Scutellaria baicalensis Georgi is one of the important medicinal herbs widely used for the treatment of various inflammatory diseases in Asia. Baicalin (BA) is a bioactive anti-inflammatory flavone found abundantly in Scutellaria baicalensis Georgi. To explore the therapeutic potential of BA, we examined the effects of systemic administration of the flavone (5 and 10 mg/kg, ip) on relapsing/remitting experimental autoimmune encephalomyelitis (EAE) induced by proteolipid protein 139-151 in SJL/J mice, an experimental model of multiple sclerosis. The mice treated with PBS or BA at day -1 and for 3 consecutive days were observed daily for clinical signs of disease up to 60 days after immunization. In the PBS-EAE group, neurological scores were: incidence (100%), mean day of onset (8.0 +/- 0.73), peak clinical score (3.0 +/- 0.4), and cumulative disease index (141.8 +/- 19.4). In the BA-EAE group (5 or 10 mg kg(-1) day(-1), respectively), incidence (95 or 90%), mean day of onset (9.0 +/- 0.80 or 9.2 +/- 0.75; P = 0.000), peak clinical score (2.2 +/- 0.3 or 2.0 +/- 0.3; P = 0.000), and cumulative disease index (75.9 +/- 10.1 or 62.9 +/- 8.4; P = 0.000) decreased, accompanied by the histopathological findings (decrease of dense mononuclear infiltration surrounding vascellum) for the spinal cord. Additionally, the in vitro effects of BA (5, 10, and 25 microM) on mononuclear cells collected from popliteal and inguinal lymph nodes of day-10 EAE mice were evaluated using an MTT reduction assay for cell proliferation, and ELISA to measure IFN-gamma and IL-4 cytokines. Compared with the control group, BA caused an increase in IL-4 (EAE-DMSO: 3.56 +/- 0.42 pg/mL vs EAE-BA (5, 10, and 25 microM): 6.03 +/- 1.1, 7.83 +/- 0.65, 10.54 +/- 1.13 pg/mL, respectively; P < 0.001); but inhibited IFN-gamma (EAE-DMSO: 485.76 +/- 25.13 pg/mL vs EAE-BA (5, 10, and 25 microM): 87.08 +/- 9.24, 36.27 +/- 5.44, 19.18 +/- 2.93 pg/mL, respectively; P < 0.001) and the proliferation of mononuclear cells (EAE-DMSO: 0.73 +/- 0.021 vs EAE-BA (5, 10, and 25 microM): 0.41 +/- 0.015, 0.31 +/- 0.018, 0.21 +/- 0.11, respectively; P < 0.001) in a concentration-dependent manner. The results suggest that BA might be effective in the treatment of multiple sclerosis.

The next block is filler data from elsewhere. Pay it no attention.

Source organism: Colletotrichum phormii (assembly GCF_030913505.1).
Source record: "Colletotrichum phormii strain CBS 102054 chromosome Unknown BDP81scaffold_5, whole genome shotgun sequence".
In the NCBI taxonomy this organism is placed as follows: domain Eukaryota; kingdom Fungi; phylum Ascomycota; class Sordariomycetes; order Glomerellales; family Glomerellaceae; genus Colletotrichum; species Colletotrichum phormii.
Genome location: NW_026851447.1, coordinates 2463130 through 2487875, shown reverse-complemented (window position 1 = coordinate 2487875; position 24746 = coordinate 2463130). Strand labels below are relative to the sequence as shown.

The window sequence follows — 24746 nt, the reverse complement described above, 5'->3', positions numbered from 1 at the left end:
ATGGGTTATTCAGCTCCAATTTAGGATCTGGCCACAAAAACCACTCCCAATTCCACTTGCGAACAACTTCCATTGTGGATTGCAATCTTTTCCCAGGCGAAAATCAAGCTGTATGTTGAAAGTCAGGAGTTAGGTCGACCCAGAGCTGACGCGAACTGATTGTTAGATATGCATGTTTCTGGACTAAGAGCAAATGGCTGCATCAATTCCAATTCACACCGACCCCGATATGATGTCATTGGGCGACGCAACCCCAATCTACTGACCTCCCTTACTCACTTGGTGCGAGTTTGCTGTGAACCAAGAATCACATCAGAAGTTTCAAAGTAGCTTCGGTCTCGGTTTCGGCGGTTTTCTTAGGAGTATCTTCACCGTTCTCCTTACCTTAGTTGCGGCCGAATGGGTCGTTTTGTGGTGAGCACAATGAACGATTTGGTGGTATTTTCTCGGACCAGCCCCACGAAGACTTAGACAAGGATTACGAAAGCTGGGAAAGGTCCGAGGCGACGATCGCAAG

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3 years antibiotics, 06/09 bilateral jug stents at C1, 05/11 ballooning of both jug valves, 07/12 stenting of renal vein, azygos & jug valve ballooning,
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Postby ikulo » Thu Mar 04, 2010 9:03 am

In light of the CCSVI theory, I wanted to revive this post to note that Skullcap may also be used to treat hypoperfusion (which is prevalent in MSers due to possible role of CCSVI).

Neuroprotection by baicalein in ischemic brain injury involves PTEN/AKT pathway.